Other types of chart update information also enter the charting pipeline through NOAA. The USACE is responsible for issuing construction permits in coastal areas. NOAA receives these permits and monitors construction that ultimately may result in a change to the nautical chart. If the resulting construction is deemed "critical" to the chart, then this information will be provided to the LNM and NMs for inclusion. If the information is not critical, it will not be issued as a LNM or NM, but will appear on the next new edition of the chart. NOAA hydrographic field units and contractors conduct surveys in coastal areas throughout the country. If these field survey units find a critical chart discrepancy, they will report it directly to NOAA cartographers. This information will then be provided expeditiously to the appropriate LNM and NM publications for dissemination to the general public.
NOAA also receives chart update information directly from the recreational boating community. NOAA and the United States Power Squadrons (USPS) have had a partnership for over 40 years. The Cooperative Charting Program enables USPS members to report chart discrepancies by Internet throughout the country. NOAA conducts a similar program with the U.S. Coast Guard Auxiliary. If a chart discrepancy report is judged by NOAA cartographers to be "critical", it will be furnished for inclusion in LNM and NMs.
It should be noted that not all chart update information in NOAA’s possession is made available to the public immediately through the LNM and NMs. If new information is deemed "critical", it is always made available to the public through the LNM and NMs in an expeditious manner. However, if new information is not deemed "critical", it will appear only on the next new edition of the chart.
Post Number: 119
|Posted on Thursday, December 04, 2008 - 07:11 am: ||
Greetings folks, a reminder that you can sign up for weekly email delivery of the Local Notices to Mariners as well as Light List updates at:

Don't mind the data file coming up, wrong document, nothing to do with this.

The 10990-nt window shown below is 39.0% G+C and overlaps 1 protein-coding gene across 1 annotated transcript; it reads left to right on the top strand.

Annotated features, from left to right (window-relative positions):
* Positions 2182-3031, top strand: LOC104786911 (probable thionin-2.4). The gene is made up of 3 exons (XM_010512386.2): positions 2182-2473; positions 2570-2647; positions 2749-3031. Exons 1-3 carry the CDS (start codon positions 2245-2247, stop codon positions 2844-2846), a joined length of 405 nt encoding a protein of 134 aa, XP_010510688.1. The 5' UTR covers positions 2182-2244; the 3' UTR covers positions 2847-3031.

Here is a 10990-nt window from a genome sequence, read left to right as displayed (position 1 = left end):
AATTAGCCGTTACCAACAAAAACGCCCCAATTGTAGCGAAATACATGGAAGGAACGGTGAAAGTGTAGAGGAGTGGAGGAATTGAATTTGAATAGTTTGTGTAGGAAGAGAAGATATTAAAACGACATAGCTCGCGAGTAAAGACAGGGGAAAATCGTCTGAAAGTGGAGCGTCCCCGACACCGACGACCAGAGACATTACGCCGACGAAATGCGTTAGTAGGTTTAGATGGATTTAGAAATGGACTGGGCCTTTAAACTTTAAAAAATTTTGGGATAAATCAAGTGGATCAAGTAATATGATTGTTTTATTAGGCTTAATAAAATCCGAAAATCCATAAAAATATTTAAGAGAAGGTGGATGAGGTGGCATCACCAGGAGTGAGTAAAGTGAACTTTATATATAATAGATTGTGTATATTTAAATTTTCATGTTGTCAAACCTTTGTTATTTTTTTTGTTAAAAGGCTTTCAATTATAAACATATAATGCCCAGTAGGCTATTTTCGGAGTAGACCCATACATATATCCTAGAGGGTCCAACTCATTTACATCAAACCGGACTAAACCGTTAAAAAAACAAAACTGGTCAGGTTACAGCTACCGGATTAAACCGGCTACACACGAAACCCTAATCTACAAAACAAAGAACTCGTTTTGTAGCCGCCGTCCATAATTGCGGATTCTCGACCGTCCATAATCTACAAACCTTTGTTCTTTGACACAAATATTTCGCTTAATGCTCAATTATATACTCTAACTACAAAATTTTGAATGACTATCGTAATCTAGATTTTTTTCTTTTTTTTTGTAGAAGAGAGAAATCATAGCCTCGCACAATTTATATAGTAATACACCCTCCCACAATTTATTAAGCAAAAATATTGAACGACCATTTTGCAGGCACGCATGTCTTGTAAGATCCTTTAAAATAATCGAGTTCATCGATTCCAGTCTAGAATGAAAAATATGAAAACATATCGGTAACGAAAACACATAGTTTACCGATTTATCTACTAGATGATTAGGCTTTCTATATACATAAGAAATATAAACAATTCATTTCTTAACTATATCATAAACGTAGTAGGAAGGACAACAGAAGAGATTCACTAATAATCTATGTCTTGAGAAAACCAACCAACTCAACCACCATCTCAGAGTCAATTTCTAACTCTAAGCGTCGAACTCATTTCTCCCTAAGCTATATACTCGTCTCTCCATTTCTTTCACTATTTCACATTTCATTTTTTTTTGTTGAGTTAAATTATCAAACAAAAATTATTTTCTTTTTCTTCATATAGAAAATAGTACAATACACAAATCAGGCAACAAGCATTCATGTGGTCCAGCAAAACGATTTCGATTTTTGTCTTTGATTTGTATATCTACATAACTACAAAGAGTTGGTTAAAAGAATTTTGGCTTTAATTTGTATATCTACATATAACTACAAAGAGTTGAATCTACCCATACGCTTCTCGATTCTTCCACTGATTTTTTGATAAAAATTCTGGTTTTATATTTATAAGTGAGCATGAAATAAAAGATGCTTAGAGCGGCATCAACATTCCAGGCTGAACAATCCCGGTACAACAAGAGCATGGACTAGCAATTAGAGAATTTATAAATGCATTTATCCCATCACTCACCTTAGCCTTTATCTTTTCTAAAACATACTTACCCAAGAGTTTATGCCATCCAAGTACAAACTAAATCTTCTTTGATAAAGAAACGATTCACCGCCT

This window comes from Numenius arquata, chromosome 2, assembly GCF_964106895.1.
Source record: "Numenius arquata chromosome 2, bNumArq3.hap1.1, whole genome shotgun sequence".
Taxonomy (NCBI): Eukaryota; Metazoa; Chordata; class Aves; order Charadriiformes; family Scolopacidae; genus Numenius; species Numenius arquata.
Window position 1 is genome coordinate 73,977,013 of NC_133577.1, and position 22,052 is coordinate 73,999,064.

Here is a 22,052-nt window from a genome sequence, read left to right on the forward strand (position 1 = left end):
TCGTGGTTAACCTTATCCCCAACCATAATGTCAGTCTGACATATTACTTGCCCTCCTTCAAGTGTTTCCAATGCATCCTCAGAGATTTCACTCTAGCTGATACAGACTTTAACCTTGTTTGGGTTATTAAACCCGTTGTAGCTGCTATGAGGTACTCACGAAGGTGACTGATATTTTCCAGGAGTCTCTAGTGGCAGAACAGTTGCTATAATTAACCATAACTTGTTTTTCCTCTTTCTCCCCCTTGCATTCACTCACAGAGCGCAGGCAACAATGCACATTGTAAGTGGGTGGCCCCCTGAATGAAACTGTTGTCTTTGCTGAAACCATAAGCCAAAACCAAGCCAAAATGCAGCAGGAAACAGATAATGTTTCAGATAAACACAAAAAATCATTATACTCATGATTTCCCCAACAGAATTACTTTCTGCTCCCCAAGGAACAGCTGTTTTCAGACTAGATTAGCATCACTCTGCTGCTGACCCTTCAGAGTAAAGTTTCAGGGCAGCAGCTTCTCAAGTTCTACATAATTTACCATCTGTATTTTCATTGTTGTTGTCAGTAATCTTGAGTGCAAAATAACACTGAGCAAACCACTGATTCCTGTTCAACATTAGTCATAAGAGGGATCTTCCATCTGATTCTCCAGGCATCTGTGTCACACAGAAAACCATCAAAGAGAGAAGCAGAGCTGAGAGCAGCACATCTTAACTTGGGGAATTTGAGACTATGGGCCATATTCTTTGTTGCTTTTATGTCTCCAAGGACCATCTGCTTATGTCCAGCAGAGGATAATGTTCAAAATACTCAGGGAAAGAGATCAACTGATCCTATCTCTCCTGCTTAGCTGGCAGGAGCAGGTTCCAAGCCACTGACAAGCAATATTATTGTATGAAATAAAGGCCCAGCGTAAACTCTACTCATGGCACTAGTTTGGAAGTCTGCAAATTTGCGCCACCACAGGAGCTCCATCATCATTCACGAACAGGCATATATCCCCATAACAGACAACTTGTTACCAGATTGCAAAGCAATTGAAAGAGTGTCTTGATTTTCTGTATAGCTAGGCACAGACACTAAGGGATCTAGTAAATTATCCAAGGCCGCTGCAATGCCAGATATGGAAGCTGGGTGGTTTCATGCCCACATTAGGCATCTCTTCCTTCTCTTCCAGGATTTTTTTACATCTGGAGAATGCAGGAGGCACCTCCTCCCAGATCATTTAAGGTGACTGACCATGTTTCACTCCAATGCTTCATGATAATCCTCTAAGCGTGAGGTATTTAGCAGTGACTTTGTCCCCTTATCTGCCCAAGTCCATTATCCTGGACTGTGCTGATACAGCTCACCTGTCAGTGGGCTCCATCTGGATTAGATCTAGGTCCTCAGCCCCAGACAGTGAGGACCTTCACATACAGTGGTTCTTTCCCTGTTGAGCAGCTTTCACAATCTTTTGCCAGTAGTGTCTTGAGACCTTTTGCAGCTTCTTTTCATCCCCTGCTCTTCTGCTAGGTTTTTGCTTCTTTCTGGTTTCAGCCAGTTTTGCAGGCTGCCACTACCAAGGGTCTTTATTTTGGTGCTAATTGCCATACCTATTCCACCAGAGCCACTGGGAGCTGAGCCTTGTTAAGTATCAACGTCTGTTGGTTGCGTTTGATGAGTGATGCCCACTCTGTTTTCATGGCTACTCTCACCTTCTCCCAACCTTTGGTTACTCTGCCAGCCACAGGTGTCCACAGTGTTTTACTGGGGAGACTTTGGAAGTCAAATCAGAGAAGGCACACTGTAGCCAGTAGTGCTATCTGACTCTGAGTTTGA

Post Number: 431
|Posted on Saturday, September 16, 2006 - 09:40 am: ||
Greetings folks, the NGA modified its website structure. To get to the Publications section that I list below for Chart #1, Pub 9, etc., the link is now:
http://www.nga.mil/portal/site/maritime/?epi_menuItemID=35ad5b8aabcefa1a0fc13344 3927a759&epi_menuID=e106a3b5e50edce1fec24fd73927a759&epi_baseMenuID=e106a3b5e50e dce1fec24fd73927a759
Post Number: 345
|Posted on Tuesday, February 07, 2006 - 11:04 am: ||
For those of you who are planning to venture to foreign lands, I would suggest sourcing charts from the hydrographic office of the local government. If they don't have one, other useful sources are:
US National Geospatial-Intelligence Agency (NGA):
Post Number: 325
|Posted on Monday, January 30, 2006 - 07:31 pm: ||
Greetings, current online versions of useful NOS navigation publications:
Dates of Latest Editions (updated daily-but also see the great tool I talked about in the Paper Charts section):
Dates of Latest Editions (pdf version of the latest quarterly paper edition):
NOS Vector charts in ENC format:
Post Number: 215
|Posted on Friday, October 29, 2004 - 01:23 pm: ||
Greetings All, as most of you may be aware, the USCG has as of March, 2004 ceased mailing Local Notices to Mariners. Its sole distribution channel is via WWW. Further information on this topic as well as links to USCG districts that publish LNTM's is available at:
For those of you venturing to foreign lands, the Federal Notices to Mariners that cover changes to NGA charts and navigation publications such as the List of Lights can be found at:
Even if you don't use NGA charts, the yearly NTM #1 has a wealth of detail that should be of interest to all mariners. It can be found at:
Post Number: 189
|Posted on Sunday, June 20, 2004 - 05:46 pm: ||
Greetings All, a link to current versions of the various navigation publication the U.S. Government publishes:
(Note: an updated link is listed in a new post above)
Chart No. 1
Pub 9 The American Practical Navigator
Pub 102 International Code of Signals
Pub 117 Radio Navigational Aids
Pub 150 World Port Index
Pub 151 Distances Between Ports
Pub 1310 Radar Navigation and Maneuvering Board Manual
NGA List of Lights
USCG Light Lists
Sailing Directions (Enroute and Planning sections)
Atlas of Pilot Charts
Pub 249 Sight Reduction Tabless for Air Navigation
Pub 229 Sight Reduction Tables for Marine Navigation
Update: The full copy of the current Light List can be found at the USCG Navigation Center: